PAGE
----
As late as 1920, the death rate among infants in some American hospitals was as high as 100%. Then Dr Fritz Talbot of Boston brought from Germany an unscientific concept called “tender loving care.”
In a children’s clinic in Düsseldorf he had noticed an old woman wandering through the hospital usually balancing a sick baby on her hip. His guide said, “That is old Anna. When we have done everything we can medically for a baby and it is still not doing well, we turn it over to old Anna and she cures it.”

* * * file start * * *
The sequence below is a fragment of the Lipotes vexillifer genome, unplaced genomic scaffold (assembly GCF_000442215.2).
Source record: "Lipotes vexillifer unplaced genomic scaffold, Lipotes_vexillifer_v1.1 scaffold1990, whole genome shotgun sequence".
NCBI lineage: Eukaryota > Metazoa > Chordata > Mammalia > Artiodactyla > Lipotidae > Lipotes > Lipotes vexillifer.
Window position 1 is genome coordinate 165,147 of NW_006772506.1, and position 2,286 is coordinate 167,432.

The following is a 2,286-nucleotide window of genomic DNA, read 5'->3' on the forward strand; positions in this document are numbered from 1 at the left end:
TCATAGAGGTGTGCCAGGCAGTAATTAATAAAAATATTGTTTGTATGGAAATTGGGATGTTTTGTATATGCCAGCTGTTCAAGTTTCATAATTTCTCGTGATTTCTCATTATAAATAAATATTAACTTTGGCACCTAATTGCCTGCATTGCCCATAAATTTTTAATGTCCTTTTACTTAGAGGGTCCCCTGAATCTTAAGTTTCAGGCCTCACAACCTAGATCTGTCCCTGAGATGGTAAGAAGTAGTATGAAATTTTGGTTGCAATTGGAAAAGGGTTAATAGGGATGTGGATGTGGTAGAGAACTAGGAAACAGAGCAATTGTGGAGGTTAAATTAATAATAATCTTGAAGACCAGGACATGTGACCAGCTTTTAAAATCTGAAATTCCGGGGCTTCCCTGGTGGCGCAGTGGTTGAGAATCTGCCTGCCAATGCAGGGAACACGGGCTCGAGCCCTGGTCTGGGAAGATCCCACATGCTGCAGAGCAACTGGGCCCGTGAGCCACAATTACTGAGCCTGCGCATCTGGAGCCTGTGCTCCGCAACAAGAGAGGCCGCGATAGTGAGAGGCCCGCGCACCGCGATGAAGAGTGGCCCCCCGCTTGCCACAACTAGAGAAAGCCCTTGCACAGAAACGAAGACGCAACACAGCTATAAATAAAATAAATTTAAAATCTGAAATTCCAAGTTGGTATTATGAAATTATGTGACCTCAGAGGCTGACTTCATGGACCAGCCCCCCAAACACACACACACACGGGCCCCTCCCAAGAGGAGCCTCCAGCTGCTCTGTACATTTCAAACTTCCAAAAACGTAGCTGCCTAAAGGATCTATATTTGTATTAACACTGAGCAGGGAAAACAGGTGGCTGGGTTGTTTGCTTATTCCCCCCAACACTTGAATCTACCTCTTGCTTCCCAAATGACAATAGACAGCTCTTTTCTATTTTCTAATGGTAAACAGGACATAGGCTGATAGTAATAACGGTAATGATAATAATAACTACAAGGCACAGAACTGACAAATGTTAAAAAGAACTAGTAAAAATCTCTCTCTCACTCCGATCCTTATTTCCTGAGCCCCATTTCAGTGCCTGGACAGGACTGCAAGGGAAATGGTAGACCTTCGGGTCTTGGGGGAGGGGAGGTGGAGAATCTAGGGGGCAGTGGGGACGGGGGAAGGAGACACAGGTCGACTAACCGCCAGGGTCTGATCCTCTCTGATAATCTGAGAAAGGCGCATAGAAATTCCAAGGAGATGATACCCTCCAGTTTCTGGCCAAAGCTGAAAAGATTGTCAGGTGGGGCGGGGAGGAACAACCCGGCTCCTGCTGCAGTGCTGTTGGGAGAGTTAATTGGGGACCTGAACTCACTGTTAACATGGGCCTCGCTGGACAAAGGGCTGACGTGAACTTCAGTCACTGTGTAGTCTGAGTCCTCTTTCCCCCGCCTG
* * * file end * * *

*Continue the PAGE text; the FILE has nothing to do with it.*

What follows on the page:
The American scoffed at the notion that touching would improve their care but statistics soon convinced them. In Bellevue Hospital in New York, when they established the rule that all babies must be picked up and mothered several times a day, the infant mortality rate dropped from 35 to less than 10%.
Image: Old woman with child.